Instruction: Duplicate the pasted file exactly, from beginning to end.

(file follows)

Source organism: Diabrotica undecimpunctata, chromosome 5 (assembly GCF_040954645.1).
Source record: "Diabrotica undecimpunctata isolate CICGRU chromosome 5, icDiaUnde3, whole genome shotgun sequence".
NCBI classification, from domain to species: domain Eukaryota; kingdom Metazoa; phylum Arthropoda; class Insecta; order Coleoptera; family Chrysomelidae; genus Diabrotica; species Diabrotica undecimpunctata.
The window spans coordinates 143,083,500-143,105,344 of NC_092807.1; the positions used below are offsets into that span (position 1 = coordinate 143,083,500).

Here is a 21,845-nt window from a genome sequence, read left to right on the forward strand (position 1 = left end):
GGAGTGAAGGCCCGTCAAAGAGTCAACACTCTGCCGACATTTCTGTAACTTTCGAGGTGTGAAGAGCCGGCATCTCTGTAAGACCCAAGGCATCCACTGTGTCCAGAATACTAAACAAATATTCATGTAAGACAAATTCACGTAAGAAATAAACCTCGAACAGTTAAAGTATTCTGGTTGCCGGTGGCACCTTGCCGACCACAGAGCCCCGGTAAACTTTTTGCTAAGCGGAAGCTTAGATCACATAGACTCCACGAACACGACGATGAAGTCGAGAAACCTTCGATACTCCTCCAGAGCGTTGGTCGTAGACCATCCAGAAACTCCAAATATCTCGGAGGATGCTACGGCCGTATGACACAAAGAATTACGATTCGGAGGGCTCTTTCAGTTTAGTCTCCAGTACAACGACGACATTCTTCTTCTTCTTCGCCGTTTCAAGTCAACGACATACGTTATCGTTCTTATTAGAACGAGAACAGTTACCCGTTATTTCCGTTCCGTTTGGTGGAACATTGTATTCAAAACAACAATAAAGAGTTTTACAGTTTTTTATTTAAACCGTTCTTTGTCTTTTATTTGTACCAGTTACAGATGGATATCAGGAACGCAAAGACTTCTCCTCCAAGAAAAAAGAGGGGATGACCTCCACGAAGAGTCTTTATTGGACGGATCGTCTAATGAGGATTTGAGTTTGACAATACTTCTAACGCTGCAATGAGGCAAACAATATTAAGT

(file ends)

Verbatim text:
Source organism: Diabrotica undecimpunctata, chromosome 5 (assembly GCF_040954645.1).
Source record: "Diabrotica undecimpunctata isolate CICGRU chromosome 5, icDiaUnde3, whole genome shotgun sequence".
NCBI classification, from domain to species: domain Eukaryota; kingdom Metazoa; phylum Arthropoda; class Insecta; order Coleoptera; family Chrysomelidae; genus Diabrotica; species Diabrotica undecimpunctata.
The window spans coordinates 143,083,500-143,105,344 of NC_092807.1; the positions used below are offsets into that span (position 1 = coordinate 143,083,500).

Here is a 21,845-nt window from a genome sequence, read left to right on the forward strand (position 1 = left end):
GGAGTGAAGGCCCGTCAAAGAGTCAACACTCTGCCGACATTTCTGTAACTTTCGAGGTGTGAAGAGCCGGCATCTCTGTAAGACCCAAGGCATCCACTGTGTCCAGAATACTAAACAAATATTCATGTAAGACAAATTCACGTAAGAAATAAACCTCGAACAGTTAAAGTATTCTGGTTGCCGGTGGCACCTTGCCGACCACAGAGCCCCGGTAAACTTTTTGCTAAGCGGAAGCTTAGATCACATAGACTCCACGAACACGACGATGAAGTCGAGAAACCTTCGATACTCCTCCAGAGCGTTGGTCGTAGACCATCCAGAAACTCCAAATATCTCGGAGGATGCTACGGCCGTATGACACAAAGAATTACGATTCGGAGGGCTCTTTCAGTTTAGTCTCCAGTACAACGACGACATTCTTCTTCTTCTTCGCCGTTTCAAGTCAACGACATACGTTATCGTTCTTATTAGAACGAGAACAGTTACCCGTTATTTCCGTTCCGTTTGGTGGAACATTGTATTCAAAACAACAATAAAGAGTTTTACAGTTTTTTATTTAAACCGTTCTTTGTCTTTTATTTGTACCAGTTACAGATGGATATCAGGAACGCAAAGACTTCTCCTCCAAGAAAAAAGAGGGGATGACCTCCACGAAGAGTCTTTATTGGACGGATCGTCTAATGAGGATTTGAGTTTGACAATACTTCTAACGCTGCAATGAGGCAAACAATATTAAGT